In the 1960s, in the village of Moraczewo and Lednogóra, three post windmills were placed. They were moved from Swadzim, Sołeczna and Sędziwojew as part of the development of the Piast Route. All were created at the beginning of the 19th century. Despite of the late date of construction, I placed them on the site because post windmills in Polish lands appeared in the fourteenth century and without major structural changes, survived until the second half of the twentieth century.
Post mills are made of wood and covered with shingle from the outside. They had three floors. The bottom was occupied by the stabilizing construction, supporting the pole constituting the vertical axis around which the entire windmill structure was rotated along with the mechanism so that its propellers, also called wings, could be positioned in relation to the wind driving them. The two upper floors were intended for the production of flour. In the middle there were millstones. Shingle walls initially, due to the cost and weight, did not reach to the ground itself. Probably this view gave birth to fairy tales about “a witch hut”. In the stories, perhaps it was about discouraging children from approaching the windmill, because its wings were the cause of many fatal accidents. The post mill was able to grind from 60 to 90 tons of grain within 120-150 windy days of the year.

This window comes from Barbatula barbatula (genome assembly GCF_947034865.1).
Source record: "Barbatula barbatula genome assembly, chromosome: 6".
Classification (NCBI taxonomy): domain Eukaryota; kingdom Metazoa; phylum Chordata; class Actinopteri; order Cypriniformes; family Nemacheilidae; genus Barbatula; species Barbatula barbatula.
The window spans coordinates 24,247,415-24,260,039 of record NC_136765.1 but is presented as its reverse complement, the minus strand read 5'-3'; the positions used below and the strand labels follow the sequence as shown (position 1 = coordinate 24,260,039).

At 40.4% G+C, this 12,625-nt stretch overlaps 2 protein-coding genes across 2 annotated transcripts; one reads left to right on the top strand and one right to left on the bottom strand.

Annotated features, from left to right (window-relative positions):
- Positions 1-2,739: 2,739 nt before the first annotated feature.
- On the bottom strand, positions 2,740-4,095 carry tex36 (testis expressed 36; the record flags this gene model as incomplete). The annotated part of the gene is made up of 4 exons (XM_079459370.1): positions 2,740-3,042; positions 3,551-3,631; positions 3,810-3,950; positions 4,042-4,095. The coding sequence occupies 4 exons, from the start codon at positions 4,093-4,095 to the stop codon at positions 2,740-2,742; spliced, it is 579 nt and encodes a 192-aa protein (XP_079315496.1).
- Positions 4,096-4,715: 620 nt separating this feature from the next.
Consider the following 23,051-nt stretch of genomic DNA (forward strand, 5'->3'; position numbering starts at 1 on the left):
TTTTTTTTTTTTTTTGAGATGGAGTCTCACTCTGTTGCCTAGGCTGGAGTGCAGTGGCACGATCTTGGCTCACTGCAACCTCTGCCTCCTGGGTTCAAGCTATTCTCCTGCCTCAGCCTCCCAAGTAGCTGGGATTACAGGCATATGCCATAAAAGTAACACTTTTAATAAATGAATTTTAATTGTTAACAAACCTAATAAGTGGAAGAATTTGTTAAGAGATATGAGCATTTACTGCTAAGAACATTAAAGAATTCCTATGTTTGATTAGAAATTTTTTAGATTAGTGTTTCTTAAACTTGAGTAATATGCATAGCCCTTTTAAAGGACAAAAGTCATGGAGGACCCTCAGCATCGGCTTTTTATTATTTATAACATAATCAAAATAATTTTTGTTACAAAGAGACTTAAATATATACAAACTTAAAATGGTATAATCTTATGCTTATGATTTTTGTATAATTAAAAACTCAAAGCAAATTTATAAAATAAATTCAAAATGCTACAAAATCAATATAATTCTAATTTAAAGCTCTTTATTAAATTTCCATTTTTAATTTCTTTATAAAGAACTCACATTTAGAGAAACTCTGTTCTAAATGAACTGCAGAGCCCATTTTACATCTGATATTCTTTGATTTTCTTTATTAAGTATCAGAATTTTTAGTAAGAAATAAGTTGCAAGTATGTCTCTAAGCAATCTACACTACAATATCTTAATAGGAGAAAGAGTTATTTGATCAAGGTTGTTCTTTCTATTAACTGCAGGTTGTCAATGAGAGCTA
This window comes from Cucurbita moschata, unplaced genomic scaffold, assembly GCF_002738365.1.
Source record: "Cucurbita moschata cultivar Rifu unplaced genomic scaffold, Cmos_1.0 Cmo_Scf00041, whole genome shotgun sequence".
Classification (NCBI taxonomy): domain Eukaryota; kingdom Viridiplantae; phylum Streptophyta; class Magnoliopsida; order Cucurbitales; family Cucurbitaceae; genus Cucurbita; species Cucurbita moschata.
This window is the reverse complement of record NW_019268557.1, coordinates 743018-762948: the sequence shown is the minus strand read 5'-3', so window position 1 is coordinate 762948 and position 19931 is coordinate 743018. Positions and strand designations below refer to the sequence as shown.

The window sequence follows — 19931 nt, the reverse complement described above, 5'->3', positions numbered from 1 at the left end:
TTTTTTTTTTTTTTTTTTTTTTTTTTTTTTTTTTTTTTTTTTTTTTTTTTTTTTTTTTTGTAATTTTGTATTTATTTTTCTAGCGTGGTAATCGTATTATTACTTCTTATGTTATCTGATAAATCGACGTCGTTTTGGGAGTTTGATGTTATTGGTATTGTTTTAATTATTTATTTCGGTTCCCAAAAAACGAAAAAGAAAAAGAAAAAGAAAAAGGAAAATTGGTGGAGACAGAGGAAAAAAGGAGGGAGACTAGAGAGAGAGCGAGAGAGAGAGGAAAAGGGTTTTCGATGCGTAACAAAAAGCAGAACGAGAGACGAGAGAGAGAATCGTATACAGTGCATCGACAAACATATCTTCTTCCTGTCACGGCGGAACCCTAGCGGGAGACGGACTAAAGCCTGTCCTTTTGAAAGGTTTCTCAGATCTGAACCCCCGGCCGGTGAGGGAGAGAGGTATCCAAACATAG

Website wikipedia.org, Koźlak (wiatrak).